• The alchemist again

    From Alexander Koryagin@2:221/6 to All on Fri Apr 12 13:54:56 2019
    Hi, all!


    ALCHEMIST, by PAULO COELHO
    -----Beginning of the citation-----
    When the pan had cooled, the monk and the boy looked at it, dazzled. The
    lead had dried into the shape of the pan, but it was no longer lead. It
    was gold.

    "Will I learn to do that someday?" the boy asked.

    "This was my Personal Legend, not yours," the alchemist answered. "But I
    wanted to show you that it was possible."
    ----- The end of the citation -----

    Could the alchemist say, "But I wanted to show you that it IS possible." After all he spoke of universal truth, at least he thought so. But may be English Grammar demands the Past Tense anyway (was possible)?

    Bye, all!
    Alexander Koryagin

    ---
    * Origin: nntps://fidonews.mine.nu - Lake Ylo - Finland (2:221/6.0)
  • From Mike Powell@1:2320/105 to ALEXANDER KORYAGIN on Fri Apr 12 20:27:00 2019
    "This was my Personal Legend, not yours," the alchemist answered. "But I wanted to show you that it was possible."
    ----- The end of the citation -----

    Could the alchemist say, "But I wanted to show you that it IS possible." After >all he spoke of universal truth, at least he thought so. But may be English >Grammar demands the Past Tense anyway (was possible)?

    I personally would have used IS, but maybe the author used WAS because they used it in the first part of the quote.

    I was always taught to use the active tense, when possible, unless I am speaking of something that happened in the past.

    Mike

    ---
    SLMR 2.1a A preposition is what you don't end a sentence with. Um.
    * Origin: capitolcityonline.net * Telnet/SSH:2022/HTTP (1:2320/105)
  • From Ardith Hinton@1:153/716 to Mike Powell on Mon Apr 15 22:46:04 2019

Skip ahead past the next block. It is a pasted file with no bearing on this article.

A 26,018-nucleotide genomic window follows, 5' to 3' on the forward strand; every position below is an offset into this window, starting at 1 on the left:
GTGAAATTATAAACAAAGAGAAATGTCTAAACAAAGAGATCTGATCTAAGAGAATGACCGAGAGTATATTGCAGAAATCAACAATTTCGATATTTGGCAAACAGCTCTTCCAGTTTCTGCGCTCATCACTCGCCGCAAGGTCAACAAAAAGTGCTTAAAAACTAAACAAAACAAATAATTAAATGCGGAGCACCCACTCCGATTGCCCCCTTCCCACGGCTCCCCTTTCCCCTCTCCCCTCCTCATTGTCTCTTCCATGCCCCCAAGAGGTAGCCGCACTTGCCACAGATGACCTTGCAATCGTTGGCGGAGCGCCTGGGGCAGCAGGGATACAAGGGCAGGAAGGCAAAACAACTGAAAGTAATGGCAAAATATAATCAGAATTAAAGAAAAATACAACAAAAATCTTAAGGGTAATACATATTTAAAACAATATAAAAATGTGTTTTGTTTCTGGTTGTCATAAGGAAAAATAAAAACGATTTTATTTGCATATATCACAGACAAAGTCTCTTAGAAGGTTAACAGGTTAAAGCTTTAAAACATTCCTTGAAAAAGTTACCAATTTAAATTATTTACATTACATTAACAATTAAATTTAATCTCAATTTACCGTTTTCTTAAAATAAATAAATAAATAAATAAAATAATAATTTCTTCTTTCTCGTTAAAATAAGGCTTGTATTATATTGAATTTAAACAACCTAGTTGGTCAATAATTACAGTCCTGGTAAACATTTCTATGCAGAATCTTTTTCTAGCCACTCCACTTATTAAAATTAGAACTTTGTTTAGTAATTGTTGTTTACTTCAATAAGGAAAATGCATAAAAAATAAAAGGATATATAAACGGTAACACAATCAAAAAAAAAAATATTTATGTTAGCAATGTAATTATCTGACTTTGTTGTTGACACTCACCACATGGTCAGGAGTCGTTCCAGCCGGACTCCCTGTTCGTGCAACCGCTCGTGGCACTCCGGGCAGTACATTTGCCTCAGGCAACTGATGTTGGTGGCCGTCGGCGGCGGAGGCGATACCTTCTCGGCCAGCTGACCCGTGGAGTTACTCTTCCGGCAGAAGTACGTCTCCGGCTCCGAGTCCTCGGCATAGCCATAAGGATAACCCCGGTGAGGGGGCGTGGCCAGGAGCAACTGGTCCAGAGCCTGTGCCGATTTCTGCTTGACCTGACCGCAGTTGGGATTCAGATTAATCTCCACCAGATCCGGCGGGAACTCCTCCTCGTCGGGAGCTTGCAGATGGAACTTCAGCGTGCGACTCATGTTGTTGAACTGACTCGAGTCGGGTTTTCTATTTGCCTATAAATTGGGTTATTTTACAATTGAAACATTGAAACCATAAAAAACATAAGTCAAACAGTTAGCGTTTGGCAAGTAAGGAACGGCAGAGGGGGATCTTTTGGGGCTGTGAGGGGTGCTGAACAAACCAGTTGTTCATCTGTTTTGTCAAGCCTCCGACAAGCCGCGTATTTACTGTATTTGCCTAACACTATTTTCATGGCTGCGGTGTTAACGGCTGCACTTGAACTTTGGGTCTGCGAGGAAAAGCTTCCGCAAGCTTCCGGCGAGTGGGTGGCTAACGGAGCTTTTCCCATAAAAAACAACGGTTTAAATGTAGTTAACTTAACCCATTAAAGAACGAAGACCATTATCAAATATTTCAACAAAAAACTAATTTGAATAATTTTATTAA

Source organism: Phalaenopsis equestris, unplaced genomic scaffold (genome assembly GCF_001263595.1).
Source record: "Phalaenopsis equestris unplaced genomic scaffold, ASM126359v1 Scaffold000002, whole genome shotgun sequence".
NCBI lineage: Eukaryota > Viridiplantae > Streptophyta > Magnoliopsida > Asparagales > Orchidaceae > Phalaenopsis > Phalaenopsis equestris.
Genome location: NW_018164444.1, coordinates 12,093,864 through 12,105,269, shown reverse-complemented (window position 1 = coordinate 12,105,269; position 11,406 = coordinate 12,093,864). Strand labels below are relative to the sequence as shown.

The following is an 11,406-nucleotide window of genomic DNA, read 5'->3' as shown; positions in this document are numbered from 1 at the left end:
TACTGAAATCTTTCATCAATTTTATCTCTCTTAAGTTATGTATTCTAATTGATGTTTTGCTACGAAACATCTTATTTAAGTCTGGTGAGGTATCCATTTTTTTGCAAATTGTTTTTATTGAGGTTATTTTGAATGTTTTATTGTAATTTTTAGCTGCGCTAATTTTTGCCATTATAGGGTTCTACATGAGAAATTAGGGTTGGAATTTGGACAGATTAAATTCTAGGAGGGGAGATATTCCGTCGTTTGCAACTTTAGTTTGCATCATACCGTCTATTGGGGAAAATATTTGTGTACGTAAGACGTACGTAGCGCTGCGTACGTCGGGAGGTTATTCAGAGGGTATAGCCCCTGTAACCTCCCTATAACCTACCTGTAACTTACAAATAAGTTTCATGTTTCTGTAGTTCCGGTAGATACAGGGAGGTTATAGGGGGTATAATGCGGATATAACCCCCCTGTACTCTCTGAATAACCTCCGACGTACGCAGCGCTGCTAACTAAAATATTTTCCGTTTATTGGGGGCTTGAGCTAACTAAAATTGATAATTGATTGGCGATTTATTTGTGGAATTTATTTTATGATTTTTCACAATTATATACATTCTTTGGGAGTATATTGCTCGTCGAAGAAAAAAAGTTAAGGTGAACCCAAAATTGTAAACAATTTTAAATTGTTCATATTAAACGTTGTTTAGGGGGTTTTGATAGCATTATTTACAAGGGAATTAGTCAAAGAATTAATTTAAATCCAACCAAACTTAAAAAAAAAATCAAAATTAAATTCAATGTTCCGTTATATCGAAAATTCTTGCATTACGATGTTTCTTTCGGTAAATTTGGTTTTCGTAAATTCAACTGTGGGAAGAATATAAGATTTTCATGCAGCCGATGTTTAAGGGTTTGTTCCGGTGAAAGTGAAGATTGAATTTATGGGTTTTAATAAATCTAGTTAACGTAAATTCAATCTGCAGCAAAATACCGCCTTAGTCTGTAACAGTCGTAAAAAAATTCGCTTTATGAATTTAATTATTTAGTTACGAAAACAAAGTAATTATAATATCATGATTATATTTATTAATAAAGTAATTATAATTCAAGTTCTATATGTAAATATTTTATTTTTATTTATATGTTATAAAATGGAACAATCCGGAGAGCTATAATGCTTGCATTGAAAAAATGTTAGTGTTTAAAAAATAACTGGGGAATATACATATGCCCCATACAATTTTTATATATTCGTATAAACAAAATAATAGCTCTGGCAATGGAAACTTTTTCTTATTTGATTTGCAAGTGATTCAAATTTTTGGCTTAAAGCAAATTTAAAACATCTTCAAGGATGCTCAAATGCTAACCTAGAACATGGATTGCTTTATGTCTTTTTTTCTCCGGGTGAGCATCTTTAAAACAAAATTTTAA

Hi from Vancouver, BC! Recently I heard the two of you saying to each other:

    "This was my Personal Legend, not yours," the alchemist
    answered. "But I wanted to show you that it was possible."

    Could the alchemist say, "But I wanted to show you that
    it IS possible." After all he spoke of universal truth,
    at least he thought so.


    Yes, yes, and yes.... :-)



    But may be
    |I'd say "maybe", or "it may be that"

    English Grammar demands the Past Tense anyway


    English grammar allows... but does not necessarily require... tense changes in reported speech, where the original wording may not be cited as it was said. I'd suggest looking up "reported speech" vs. "direct speech". :-)



    I personally would have used IS, but maybe the author used
    WAS because they used it in the first part of the quote.

    I was always taught to use the active tense, when possible,
    unless I am speaking of something that happened in the past.


    Basically, I agree with you there although I'd describe the "is" as present tense & the use of the past tense in such situations is not uncommon.

    I might say... in my own words... "The alchemist wanted to show his student that xxx was possible" because I'm referring to past events. I would expect the alchemist to say "I wanted to show you that it is possible" if his intention was to encourage the student to complete his homework.

    I'm reminded of an incident in which I demonstrated to some kids in grade eight who felt it took too long to use the dictionary that, because I'd been practising this skill before they were born, I could find words of their choice within fourteen seconds including the time I spent picking up the book from my desk. As one of my teachers often said, "Genius is 10% inspiration & 90% perspiration." In his youth people thought Einstein was a dunce.... :-Q




    --- timEd/386 1.10.y2k+
    * Origin: Wits' End, Vancouver CANADA (1:153/716)